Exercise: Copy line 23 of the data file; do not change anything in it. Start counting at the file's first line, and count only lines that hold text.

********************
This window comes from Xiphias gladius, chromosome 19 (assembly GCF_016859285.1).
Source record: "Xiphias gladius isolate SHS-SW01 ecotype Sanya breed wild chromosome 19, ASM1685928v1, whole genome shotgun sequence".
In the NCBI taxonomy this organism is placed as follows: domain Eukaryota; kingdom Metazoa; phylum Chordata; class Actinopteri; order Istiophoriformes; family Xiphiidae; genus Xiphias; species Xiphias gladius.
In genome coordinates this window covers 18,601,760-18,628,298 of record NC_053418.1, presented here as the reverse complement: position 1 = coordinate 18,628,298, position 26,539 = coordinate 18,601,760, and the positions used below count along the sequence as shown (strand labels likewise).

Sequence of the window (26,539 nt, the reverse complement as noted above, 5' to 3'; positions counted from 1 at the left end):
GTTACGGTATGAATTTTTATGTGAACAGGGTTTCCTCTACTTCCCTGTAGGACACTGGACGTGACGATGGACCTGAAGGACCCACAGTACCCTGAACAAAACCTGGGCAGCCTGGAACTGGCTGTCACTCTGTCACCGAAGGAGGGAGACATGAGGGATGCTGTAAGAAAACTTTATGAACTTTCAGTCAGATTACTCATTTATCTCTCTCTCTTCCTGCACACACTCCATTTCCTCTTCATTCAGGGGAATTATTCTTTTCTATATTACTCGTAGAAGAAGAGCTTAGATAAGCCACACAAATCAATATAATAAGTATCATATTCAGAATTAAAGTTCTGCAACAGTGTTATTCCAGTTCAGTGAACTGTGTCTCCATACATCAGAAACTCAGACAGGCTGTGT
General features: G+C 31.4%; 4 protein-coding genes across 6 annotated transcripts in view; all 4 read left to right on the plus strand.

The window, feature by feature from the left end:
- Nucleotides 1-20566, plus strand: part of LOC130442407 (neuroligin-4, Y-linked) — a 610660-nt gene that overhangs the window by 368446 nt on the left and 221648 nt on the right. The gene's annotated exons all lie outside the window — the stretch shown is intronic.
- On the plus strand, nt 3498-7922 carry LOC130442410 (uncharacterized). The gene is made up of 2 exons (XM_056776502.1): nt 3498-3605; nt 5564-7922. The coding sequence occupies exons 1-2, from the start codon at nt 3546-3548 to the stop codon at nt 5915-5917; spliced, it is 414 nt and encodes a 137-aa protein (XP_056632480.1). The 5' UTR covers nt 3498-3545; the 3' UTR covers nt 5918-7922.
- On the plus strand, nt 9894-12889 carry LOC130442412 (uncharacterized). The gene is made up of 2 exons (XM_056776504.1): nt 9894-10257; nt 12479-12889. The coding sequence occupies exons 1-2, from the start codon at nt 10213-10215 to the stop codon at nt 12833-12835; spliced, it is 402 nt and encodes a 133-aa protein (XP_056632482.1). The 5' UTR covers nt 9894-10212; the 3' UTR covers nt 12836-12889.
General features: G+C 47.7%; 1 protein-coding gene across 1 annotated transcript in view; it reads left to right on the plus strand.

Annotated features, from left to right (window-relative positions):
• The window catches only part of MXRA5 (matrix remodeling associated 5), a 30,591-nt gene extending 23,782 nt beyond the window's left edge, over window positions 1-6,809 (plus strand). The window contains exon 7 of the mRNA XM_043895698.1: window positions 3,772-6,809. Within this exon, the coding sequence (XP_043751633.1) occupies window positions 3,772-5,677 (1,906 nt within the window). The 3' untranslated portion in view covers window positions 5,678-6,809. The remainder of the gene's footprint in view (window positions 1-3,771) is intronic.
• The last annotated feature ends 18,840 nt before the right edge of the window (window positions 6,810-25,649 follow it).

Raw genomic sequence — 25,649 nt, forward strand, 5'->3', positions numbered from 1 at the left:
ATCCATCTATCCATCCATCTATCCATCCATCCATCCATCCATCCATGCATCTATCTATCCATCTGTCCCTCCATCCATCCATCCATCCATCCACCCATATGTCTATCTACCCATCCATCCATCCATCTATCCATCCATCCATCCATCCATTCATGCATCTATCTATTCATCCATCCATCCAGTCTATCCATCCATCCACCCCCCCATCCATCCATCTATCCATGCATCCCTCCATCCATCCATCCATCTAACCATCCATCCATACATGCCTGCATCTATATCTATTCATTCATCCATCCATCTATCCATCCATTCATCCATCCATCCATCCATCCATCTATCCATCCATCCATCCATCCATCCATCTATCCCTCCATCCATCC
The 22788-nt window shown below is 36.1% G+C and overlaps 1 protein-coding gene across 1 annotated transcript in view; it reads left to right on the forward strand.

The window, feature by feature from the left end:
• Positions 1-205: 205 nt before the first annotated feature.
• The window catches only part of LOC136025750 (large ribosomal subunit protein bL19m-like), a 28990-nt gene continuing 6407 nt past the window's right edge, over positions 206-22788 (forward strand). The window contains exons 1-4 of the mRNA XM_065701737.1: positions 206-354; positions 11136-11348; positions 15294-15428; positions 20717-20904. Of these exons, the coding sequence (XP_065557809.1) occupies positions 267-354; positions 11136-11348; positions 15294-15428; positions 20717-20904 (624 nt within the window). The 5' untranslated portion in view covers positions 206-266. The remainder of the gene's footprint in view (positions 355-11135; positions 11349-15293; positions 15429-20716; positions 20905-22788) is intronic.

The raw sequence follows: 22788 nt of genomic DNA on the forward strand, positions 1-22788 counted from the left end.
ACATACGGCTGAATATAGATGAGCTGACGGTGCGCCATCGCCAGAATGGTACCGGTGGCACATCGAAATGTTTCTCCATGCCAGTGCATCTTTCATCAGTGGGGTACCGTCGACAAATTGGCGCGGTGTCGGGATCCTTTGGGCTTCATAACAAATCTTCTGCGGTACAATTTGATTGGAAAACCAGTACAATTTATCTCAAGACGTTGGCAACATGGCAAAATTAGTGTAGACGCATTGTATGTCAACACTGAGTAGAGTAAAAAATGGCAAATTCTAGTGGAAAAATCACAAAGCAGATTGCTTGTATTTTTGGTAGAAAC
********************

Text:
ACATACGGCTGAATATAGATGAGCTGACGGTGCGCCATCGCCAGAATGGTACCGGTGGCACATCGAAATGTTTCTCCATGCCAGTGCATCTTTCATCAGTGGGGTACCGTCGACAAATTGGCGCGGTGTCGGGATCCTTTGGGCTTCATAACAAATCTTCTGCGGTACAATTTGATTGGAAAACCAGTACAATTTATCTCAAGACGTTGGCAACATGGCAAAATTAGTGTAGACGCATTGTATGTCAACACTGAGTAGAGTAAAAAATGGCAAATTCTAGTGGAAAAATCACAAAGCAGATTGCTTGTATTTTTGGTAGAAAC